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| Last Updated:: 30/12/2014

Reserve forest turned into dumping ground in Haridwar

DEHRADUN: The Shyampur range of the Haridwar forest division, which should ideally be conserved, has turned into a dumping ground. Garbage from the entire Haridwar town is dumped here. Shockingly, this has been going on since the past two decades and nobody has paid attention towards it. 

Despite the fact that untreated waste is hazardous for wild animals, neither the forest department and nor the Haridwar Municipal Corporation has taken any action in this regard. The waste also pollutes the Ganges during the Monsoons as it drains down into the river. A number of temples are situated in the vicinity and even the ropeway for the renowned Chandimandir starts from here. 

S S Sharma, principal chief conservator of forests, expressed ignorance on the issue and assured of holding an inquiry into the matter. D V S Khati, chief wildlife warden, too talked of taking action. 

Gauri Maulkehi, member secretary of non-profit organization People For Animals, said, "Throwing garbage in a reserve forest is illegal as per Section 9 of the Wildlife Protection Act. The heap is spread over more than three km. The stench is unbearable. There is no arrangement of an incinerator or segregation of bio-degradable waste from the non-biodegradable one. The garbage includes medical and industrial waste and is full of chemical and sharp objects. The wild animals feed on such stuff all the time. About a couple of years ago, two elephants had died while one was operated upon for abdomen infection. Many animals and birds die, but no one takes notice. Both the forest as well as wildlife officials must take immediate action in this regard."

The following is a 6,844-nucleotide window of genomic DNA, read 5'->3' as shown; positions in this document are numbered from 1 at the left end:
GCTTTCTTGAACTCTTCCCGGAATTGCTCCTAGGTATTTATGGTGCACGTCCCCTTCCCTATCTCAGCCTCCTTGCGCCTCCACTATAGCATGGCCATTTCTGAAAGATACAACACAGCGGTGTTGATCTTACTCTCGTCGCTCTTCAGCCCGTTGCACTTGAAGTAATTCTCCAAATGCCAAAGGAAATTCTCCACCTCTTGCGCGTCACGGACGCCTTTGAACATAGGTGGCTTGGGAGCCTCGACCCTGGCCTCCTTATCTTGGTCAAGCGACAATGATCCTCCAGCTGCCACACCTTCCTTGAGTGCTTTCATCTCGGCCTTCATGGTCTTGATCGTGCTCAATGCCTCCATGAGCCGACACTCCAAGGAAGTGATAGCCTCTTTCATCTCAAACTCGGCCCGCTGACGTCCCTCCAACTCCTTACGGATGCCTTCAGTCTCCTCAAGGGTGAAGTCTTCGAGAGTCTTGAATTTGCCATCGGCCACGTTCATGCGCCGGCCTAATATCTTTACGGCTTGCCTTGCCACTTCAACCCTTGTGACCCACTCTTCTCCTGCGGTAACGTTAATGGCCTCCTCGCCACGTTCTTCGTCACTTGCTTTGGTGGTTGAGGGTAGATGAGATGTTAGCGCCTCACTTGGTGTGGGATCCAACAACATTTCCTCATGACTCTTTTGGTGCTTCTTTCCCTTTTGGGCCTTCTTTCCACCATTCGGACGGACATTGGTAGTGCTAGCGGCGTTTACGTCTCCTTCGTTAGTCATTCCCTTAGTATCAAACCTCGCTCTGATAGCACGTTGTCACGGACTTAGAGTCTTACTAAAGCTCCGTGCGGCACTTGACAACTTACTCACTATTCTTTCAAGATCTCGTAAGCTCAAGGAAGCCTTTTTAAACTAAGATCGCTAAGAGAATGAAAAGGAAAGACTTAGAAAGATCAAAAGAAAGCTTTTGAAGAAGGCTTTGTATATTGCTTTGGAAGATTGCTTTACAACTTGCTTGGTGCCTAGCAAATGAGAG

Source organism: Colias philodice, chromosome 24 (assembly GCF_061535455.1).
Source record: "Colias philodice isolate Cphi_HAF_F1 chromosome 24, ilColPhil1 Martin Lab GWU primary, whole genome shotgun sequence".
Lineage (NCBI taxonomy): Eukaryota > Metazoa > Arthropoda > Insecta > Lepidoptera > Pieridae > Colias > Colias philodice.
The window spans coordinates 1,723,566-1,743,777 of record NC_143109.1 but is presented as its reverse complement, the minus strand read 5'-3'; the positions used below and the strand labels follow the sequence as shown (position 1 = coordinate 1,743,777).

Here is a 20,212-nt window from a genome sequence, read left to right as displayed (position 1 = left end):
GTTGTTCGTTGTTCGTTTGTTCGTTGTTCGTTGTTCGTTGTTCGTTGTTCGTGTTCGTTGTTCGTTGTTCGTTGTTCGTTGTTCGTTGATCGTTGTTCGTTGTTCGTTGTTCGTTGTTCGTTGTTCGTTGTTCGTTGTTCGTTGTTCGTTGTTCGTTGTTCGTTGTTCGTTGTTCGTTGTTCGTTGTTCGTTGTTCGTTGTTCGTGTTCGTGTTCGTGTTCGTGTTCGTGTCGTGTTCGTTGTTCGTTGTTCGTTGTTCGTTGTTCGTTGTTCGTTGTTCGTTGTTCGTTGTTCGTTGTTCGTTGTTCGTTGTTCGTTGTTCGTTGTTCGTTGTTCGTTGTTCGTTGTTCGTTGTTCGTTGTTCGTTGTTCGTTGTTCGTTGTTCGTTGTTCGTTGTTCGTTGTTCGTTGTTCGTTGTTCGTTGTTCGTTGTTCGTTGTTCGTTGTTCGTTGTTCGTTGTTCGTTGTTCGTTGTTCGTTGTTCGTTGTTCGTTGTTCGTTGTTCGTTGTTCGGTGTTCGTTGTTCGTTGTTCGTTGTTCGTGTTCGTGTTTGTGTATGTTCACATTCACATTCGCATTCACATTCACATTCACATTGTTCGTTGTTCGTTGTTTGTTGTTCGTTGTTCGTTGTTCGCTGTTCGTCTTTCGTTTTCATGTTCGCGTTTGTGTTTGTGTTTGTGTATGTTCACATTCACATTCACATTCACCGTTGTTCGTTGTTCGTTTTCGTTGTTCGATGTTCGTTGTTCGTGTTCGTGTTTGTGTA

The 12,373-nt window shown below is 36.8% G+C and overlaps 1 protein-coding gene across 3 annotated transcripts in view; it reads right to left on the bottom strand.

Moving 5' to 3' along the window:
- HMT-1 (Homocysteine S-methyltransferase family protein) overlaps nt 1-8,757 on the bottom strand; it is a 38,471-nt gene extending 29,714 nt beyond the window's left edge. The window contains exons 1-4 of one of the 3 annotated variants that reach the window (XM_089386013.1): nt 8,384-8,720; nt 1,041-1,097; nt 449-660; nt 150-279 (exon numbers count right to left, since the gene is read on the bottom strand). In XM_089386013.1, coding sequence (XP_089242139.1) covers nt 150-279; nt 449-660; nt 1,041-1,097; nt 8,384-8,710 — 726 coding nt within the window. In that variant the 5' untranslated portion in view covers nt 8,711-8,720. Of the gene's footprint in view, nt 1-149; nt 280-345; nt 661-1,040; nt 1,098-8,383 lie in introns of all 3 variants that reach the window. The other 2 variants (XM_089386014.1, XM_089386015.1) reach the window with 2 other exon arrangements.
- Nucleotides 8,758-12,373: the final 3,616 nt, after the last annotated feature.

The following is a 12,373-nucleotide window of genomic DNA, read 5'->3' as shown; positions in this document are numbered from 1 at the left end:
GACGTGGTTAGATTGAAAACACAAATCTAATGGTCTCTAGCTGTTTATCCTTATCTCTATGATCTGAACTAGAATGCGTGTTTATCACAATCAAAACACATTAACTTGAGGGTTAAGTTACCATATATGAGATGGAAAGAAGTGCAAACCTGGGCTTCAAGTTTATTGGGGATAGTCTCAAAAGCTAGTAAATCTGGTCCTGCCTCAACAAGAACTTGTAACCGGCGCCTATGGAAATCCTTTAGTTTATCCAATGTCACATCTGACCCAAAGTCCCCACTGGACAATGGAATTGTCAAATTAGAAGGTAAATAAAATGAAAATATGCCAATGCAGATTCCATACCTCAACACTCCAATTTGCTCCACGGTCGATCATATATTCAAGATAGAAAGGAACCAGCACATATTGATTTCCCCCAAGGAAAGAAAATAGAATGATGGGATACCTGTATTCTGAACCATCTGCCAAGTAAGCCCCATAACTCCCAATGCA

According to former ranger Ghananand Uniyal, an arrangement for dumping of garbage was made more than two decades ago for the Kumbh. The garbage was supposed to be thrown on some 10 bighas of land which were transferred to the irrigation department. However, the process of dumping continued unabated over the years. Now, it has spread over to 200 bighas, reducing the green and clean environment of the forest to a dump yard. The litter has spread from the Haridwar forest division to the boundary of Rajaji National Park. Uniyal further added that despite umpteen notices issued by the forest department, no concrete action has been taken by the municipal corporation. 

Haridwar mayor Manoj Garg too acknowledged the problem, but did not give any satisfactory solution in. "I visited the garbage site at Shyampur range and felt concerned for the wild animals. We are trying to have a solid waste centre in Haridwar town. That will take a long time. Meanwhile, we have looked at an alternative site for dumping waste, but that will not completely serve our purpose," he said.